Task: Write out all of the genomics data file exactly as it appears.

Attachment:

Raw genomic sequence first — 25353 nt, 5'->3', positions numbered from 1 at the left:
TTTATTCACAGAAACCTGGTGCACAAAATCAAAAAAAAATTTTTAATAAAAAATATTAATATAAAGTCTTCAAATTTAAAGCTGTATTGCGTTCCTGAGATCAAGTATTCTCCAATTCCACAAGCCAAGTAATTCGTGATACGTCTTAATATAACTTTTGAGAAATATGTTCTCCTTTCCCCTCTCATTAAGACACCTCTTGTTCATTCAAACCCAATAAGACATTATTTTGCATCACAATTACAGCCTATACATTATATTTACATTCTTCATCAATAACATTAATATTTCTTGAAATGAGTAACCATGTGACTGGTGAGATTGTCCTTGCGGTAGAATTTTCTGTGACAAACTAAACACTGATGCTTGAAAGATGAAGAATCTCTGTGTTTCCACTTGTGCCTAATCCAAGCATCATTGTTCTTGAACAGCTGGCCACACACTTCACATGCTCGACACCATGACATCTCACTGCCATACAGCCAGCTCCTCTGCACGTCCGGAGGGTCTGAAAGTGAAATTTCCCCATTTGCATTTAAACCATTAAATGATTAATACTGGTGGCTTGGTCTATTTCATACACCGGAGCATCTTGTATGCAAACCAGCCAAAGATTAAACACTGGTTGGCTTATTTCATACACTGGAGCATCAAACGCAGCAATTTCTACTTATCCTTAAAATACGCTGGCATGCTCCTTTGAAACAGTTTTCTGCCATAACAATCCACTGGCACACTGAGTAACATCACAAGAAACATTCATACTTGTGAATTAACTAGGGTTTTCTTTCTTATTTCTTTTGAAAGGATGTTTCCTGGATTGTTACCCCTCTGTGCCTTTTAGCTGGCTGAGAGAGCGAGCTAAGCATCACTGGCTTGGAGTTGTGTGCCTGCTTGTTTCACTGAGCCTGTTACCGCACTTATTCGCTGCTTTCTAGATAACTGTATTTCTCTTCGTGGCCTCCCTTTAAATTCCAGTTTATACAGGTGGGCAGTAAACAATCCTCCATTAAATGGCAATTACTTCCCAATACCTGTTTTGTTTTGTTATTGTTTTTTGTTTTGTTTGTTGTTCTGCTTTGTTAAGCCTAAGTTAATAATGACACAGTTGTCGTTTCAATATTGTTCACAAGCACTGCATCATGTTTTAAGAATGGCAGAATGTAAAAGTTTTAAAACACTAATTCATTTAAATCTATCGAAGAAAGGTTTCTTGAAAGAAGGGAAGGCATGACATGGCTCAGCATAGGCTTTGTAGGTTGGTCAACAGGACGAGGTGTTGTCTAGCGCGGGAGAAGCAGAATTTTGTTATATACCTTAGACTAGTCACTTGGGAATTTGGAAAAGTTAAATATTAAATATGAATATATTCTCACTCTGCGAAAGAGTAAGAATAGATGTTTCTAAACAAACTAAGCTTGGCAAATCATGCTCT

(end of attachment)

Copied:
Raw genomic sequence first — 25353 nt, 5'->3', positions numbered from 1 at the left:
TTTATTCACAGAAACCTGGTGCACAAAATCAAAAAAAAATTTTTAATAAAAAATATTAATATAAAGTCTTCAAATTTAAAGCTGTATTGCGTTCCTGAGATCAAGTATTCTCCAATTCCACAAGCCAAGTAATTCGTGATACGTCTTAATATAACTTTTGAGAAATATGTTCTCCTTTCCCCTCTCATTAAGACACCTCTTGTTCATTCAAACCCAATAAGACATTATTTTGCATCACAATTACAGCCTATACATTATATTTACATTCTTCATCAATAACATTAATATTTCTTGAAATGAGTAACCATGTGACTGGTGAGATTGTCCTTGCGGTAGAATTTTCTGTGACAAACTAAACACTGATGCTTGAAAGATGAAGAATCTCTGTGTTTCCACTTGTGCCTAATCCAAGCATCATTGTTCTTGAACAGCTGGCCACACACTTCACATGCTCGACACCATGACATCTCACTGCCATACAGCCAGCTCCTCTGCACGTCCGGAGGGTCTGAAAGTGAAATTTCCCCATTTGCATTTAAACCATTAAATGATTAATACTGGTGGCTTGGTCTATTTCATACACCGGAGCATCTTGTATGCAAACCAGCCAAAGATTAAACACTGGTTGGCTTATTTCATACACTGGAGCATCAAACGCAGCAATTTCTACTTATCCTTAAAATACGCTGGCATGCTCCTTTGAAACAGTTTTCTGCCATAACAATCCACTGGCACACTGAGTAACATCACAAGAAACATTCATACTTGTGAATTAACTAGGGTTTTCTTTCTTATTTCTTTTGAAAGGATGTTTCCTGGATTGTTACCCCTCTGTGCCTTTTAGCTGGCTGAGAGAGCGAGCTAAGCATCACTGGCTTGGAGTTGTGTGCCTGCTTGTTTCACTGAGCCTGTTACCGCACTTATTCGCTGCTTTCTAGATAACTGTATTTCTCTTCGTGGCCTCCCTTTAAATTCCAGTTTATACAGGTGGGCAGTAAACAATCCTCCATTAAATGGCAATTACTTCCCAATACCTGTTTTGTTTTGTTATTGTTTTTTGTTTTGTTTGTTGTTCTGCTTTGTTAAGCCTAAGTTAATAATGACACAGTTGTCGTTTCAATATTGTTCACAAGCACTGCATCATGTTTTAAGAATGGCAGAATGTAAAAGTTTTAAAACACTAATTCATTTAAATCTATCGAAGAAAGGTTTCTTGAAAGAAGGGAAGGCATGACATGGCTCAGCATAGGCTTTGTAGGTTGGTCAACAGGACGAGGTGTTGTCTAGCGCGGGAGAAGCAGAATTTTGTTATATACCTTAGACTAGTCACTTGGGAATTTGGAAAAGTTAAATATTAAATATGAATATATTCTCACTCTGCGAAAGAGTAAGAATAGATGTTTCTAAACAAACTAAGCTTGGCAAATCATGCTCT